At the rear of Blach Intermediate School, there is a flood-control channel built in 1959 to convey Permanente Creek water to Stevens Creek, which could protect a large part of Mountain View in the event of a 100-year flood. It has functioned flawlessly except for in 1985, when a culvert became blocked and Blach was inundated. The Santa Clara Valley Water District removed the culvert, then built a constriction in the channel near the batting cage to impede the flow to Stevens Creek.
Now it is configured to force floodwaters out of the channel and direct the flow across the school toward El Camino Hospital and beyond. This positions a large number of homes in Mountain View and some in Los Altos, in addition to the hospital since its expansion, in a manufactured flood zone, which has required the owners to pay expensive flood insurance for years.
The water district reports that there is flood potential somewhere on Stevens Creek north of El Camino Real, so the Permanente water cannot be allowed to continue downstream. It must rise out of the channel and go toward the hospital. I’m not making this up. Mountain View’s Public Works Department is not aware of any such problem on Stevens Creek, Federal Emergency Management Agency flood maps do not show it and the hospital doesn’t care.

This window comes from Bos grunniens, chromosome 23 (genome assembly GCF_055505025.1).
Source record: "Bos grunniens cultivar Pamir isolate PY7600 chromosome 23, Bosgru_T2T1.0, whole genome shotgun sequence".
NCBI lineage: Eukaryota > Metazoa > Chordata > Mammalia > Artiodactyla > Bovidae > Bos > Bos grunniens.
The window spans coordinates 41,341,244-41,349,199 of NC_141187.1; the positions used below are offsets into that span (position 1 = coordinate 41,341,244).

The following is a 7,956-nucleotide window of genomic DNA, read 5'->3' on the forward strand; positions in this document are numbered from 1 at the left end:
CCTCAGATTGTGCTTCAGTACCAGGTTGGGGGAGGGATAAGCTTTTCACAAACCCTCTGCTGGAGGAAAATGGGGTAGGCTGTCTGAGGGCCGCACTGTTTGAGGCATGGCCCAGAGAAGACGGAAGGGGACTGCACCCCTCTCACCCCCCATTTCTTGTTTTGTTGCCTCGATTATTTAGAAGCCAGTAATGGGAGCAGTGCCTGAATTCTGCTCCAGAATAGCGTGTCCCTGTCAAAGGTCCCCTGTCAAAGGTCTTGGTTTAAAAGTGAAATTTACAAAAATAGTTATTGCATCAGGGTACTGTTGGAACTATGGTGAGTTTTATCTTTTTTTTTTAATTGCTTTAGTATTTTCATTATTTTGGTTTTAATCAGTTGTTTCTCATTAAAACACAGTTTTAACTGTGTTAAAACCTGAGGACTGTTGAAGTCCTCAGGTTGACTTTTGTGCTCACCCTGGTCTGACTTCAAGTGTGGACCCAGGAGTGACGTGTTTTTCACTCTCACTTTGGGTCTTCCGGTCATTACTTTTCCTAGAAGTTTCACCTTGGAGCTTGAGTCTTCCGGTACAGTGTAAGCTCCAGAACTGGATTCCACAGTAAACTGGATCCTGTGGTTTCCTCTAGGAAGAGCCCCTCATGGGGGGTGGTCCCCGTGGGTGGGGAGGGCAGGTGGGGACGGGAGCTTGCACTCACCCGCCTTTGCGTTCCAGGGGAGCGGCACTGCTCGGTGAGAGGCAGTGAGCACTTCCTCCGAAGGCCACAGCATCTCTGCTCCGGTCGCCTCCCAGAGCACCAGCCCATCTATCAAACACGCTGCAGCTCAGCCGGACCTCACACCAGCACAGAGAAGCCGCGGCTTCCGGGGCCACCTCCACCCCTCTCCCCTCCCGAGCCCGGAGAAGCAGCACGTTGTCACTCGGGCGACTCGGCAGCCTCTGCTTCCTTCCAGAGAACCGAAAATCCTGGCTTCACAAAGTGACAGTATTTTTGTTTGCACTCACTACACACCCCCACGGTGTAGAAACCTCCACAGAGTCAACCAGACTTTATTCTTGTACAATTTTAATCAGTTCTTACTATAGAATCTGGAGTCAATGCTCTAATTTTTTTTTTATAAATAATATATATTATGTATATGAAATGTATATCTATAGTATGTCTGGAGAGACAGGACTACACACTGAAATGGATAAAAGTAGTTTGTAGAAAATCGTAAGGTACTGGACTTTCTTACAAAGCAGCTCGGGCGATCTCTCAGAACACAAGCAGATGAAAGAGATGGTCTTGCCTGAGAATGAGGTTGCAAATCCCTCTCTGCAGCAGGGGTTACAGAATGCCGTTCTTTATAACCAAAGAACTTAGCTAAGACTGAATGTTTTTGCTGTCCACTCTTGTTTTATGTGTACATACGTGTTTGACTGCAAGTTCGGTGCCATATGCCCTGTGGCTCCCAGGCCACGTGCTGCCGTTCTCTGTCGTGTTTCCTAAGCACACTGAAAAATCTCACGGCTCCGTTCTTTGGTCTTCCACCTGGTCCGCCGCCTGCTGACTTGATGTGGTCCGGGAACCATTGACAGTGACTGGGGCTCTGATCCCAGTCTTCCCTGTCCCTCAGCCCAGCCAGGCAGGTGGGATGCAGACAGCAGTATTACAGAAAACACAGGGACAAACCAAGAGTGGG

The water district is now in the final stages of soliciting bids to dig a huge flood basin in Rancho San Antonio County Park, which could protect the hospital and residents downstream in Mountain View. If there were a flood danger, the district could remove the constriction within a few days. The basin project requires removing 100 trees with bulldozers creating noise and dust for nine months in the most heavily used part of our park system. The project is a boondoggle.
Santa Clara County Parks authorities were ignorant of the above facts when first approached by the district for permission. Now they are aware but embarrassed to reverse course because they have a long history of cooperation with their friends in the district. Park officials have become derelict in their fundamental duty – to protect a nature preserve.
The Committee for Green Foothills does not object to the project because, when completed, the area will remain open space. No kidding. The Sierra Club is missing in action. GreenTown Los Altos does not object because its members feel unqualified to evaluate a technical dispute between a powerful public utility, which claims the work is essential, and a few engineers such as myself, who say that it is a complete fraud. GreenTown’s reason for neutrality seems to be a common one. But does a person need to be an engineer to conclude that something is amiss when floodwater is being forced out of a channel and directed toward a hospital?
This is a blatant attempt of a government agency not only to waste money to justify its existence, but to commit an environmental crime in the process. The district raised the money with a parcel tax the public innocently approved. It has already wasted millions of dollars.
The audacity in attempting this in our highly educated and environmentally conscious community is astonishing. But district representatives seem to be correct in assuming that the public is easily duped and essentially defenseless against a lavishly funded hustle.
Jerry Clements is a civil engineer who has owned and operated Jerry Clements & Associates in Los Altos for 35 years, a company that specializes in grading and drainage.